There are places around the world that cannot be described with words, places that are filled with divine silence, where there is a feeling that eternity can be touched for a brief moment. A great number of monasteries have been constructed in beautiful, remote places throughout the centuries.
It is as if the founders of the religious community wanted to provide for themselves, as well as for future devotees, pilgrims and occasional visitors, special sites for better communication with God.
Selje Abbey, located on the north side of the island of Selja in western Norway, is without a doubt of a shadow such a unique place. This small island (with a total area of roughly 385 acres) is located just off the mainland, approximately a half mile from the coastal village of Selje.
People have been visiting the abbey for more than a millennium. The original shrine of St. Sunniva on Selja was Norway’s first pilgrimage site; parts of structures from the Viking Age and the Middle Ages can be seen on the island.
The abbey ruins can be approached directly by guided boat tours from the village of Selje during the summer months.
The rest of the year there is a postal boat to and from the settlement of Bø, which means farm or homestead in Old Norse, and was the site of the parish church for Selje from circa 1100 until the Reformation. From there the abbey ruins can be approached on foot across the magnificent landscape.
It is believed that Selje Abbey is the oldest monastery in Norway. It was abandoned at the beginning of the 16th century and throughout the years the structures have been weathered by the strong winter storms and low temperatures. Today the site is mostly in ruins.
The monastery tower still stands proudly practically intact, and visitors can climb it and enjoy the view. However the tower was reconstructed in late 19th/ early 20th in order to save it from disappearing. Some believe that the original tower was much taller. There is ongoing conservation work across the entire complex.
The abbey was constructed by Benedictine monks in the beginning of the 1100s, in memory of St. Sunniva, the patron saint of Western Norway.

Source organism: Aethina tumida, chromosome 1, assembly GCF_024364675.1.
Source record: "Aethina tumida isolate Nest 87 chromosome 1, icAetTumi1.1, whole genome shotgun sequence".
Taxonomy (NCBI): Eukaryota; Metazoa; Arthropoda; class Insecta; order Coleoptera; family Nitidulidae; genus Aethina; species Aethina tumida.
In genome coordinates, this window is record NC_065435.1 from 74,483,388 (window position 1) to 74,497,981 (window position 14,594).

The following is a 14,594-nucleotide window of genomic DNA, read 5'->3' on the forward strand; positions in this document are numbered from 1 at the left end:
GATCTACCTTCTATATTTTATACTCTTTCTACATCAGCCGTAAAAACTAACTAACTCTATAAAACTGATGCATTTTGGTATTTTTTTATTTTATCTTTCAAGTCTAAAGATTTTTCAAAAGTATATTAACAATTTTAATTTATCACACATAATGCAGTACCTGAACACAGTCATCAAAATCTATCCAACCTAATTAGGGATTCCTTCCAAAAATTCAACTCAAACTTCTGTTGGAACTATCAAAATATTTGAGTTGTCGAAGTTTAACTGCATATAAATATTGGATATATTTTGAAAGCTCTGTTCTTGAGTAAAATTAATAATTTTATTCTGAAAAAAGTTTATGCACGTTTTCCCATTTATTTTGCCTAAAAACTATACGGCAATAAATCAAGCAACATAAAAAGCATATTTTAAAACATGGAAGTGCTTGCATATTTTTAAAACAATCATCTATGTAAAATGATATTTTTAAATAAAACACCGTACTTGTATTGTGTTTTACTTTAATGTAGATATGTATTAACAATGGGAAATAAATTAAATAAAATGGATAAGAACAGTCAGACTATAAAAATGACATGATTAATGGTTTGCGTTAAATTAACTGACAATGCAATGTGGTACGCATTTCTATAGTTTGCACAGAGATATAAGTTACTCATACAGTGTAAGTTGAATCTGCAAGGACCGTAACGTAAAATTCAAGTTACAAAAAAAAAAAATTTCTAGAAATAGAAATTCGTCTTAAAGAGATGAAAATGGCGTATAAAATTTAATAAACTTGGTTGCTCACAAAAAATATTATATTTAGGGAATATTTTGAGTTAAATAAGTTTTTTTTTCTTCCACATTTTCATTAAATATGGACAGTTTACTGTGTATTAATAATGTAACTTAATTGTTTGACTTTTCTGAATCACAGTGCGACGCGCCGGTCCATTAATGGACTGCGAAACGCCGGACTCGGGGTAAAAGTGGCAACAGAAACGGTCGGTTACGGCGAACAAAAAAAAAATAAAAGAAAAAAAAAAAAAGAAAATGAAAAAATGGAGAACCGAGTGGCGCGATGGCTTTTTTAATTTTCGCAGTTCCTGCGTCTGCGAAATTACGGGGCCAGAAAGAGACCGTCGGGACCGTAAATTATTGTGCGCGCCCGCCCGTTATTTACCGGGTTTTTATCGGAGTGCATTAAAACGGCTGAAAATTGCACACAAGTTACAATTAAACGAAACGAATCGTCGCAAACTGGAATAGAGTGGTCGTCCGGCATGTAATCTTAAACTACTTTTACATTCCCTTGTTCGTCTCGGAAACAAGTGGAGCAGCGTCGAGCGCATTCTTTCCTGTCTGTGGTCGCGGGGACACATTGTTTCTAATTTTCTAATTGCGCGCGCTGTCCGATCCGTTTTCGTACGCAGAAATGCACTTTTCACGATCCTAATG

Quayside warehouses on the both sides of Klostervagen bay existed until the second half of the 1940s. Parts of their walls can be still seen. In the days when the abbey was still in use, the marshes on the north side of the island were cultivated and harvested for peat.
St. Sunniva’s Cave is a large cave where traces of the first church, dedicated to the Archangel Michael, can be found. It was in this cave that the relics of Sunniva were found by King Olav Tryggvason in 996.
Selja was the diocese for the whole of Norway’s West Coast from 1068 to 1170.
The Acta Sanctorum in Selio — an anonymous collection of stories about the Saints of Selje thought to have been written around 1170 — tells that the Catholic Princess Sunniva escaped Ireland in a boat without oars or sail when her homeland was invaded by pagans, and their king wanted to marry her. God gave her and her companions currents and strong wind that led them north.
According the legend, they came ashore at the place known as Helmavikja or Heilagramannvik (Holy Man’s Cove), which is located close to the abbey. The boat was stranded on the shore of the island of Selja so the fugitives hid in the caves.
Earl Håkon Jarl, who ruled Norway, was a strong believer in the old Norse gods and against the spread of Christianity into Norway. He heard rumors about the uninvited strangers and headed with his armed men towards Selja.
When the new occupants of the island saw the group galloping towards them, they hid in a larger cave where they prayed to God to “give their souls the everlasting rest and let his angels break down the mountain and bury them under it.”
The story says that their prayers were heard and the rocks collapsed. Soon after this event the earl was killed and the Christian King Olav Tryggvason came to power in Norway.
Very soon strange and unexplained things started to happen at Selja. Stories of miracles from the small island camе to the king’s ears everyday. After some time the king became extremely curious. Accompanied with his bishop, he finally visited the island.
The king ordered systematic examination of the area. The remains of the Irish people were discovered, including the body of Saint Sunniva — which miraculously was “whole and unharmed.” The ruins of St. Sunniva’s Church that can be seen within the abbey complex stand on exactly the same spot that King Olav Tryggvason constructed one of the first churches in Norway.
In 1170 the body of the Saint was transferred to Kirstkyrkja Church in Bjørgvin (Bergen). According to the account in Acta Sanctorum in Selio, “God has made signs and great deeds to this day” on Selja.
Visitors can also explore the ruins of St. Albanus Church. The abbey ruins are a popular location for weddings and other events, like fairs. In the south parts of the island a few Viking graves and the remains of a farm building from the Iron Age can be seen.
It is believed that Bø was a royal property when King Olav Kyrre founded the Episcopal residence for Western Norway on the island of Selja in 1068. Since the beginning of the 12th century the first parish church for Selje was at Bø. After the Reformation in 1537, the priest was relocated to the mainland, but the church was still in use until 1654. The remains of this church are still recognizable.
The farms on Selja remained deserted until the 1820s when a tenant cleared land and formed a small farm at Bø. At Buskehaugen, which is situated approximately halfway between Bø and the abbey, stands the remains of a sheep barn that probably originates from the 18th or the 19th century.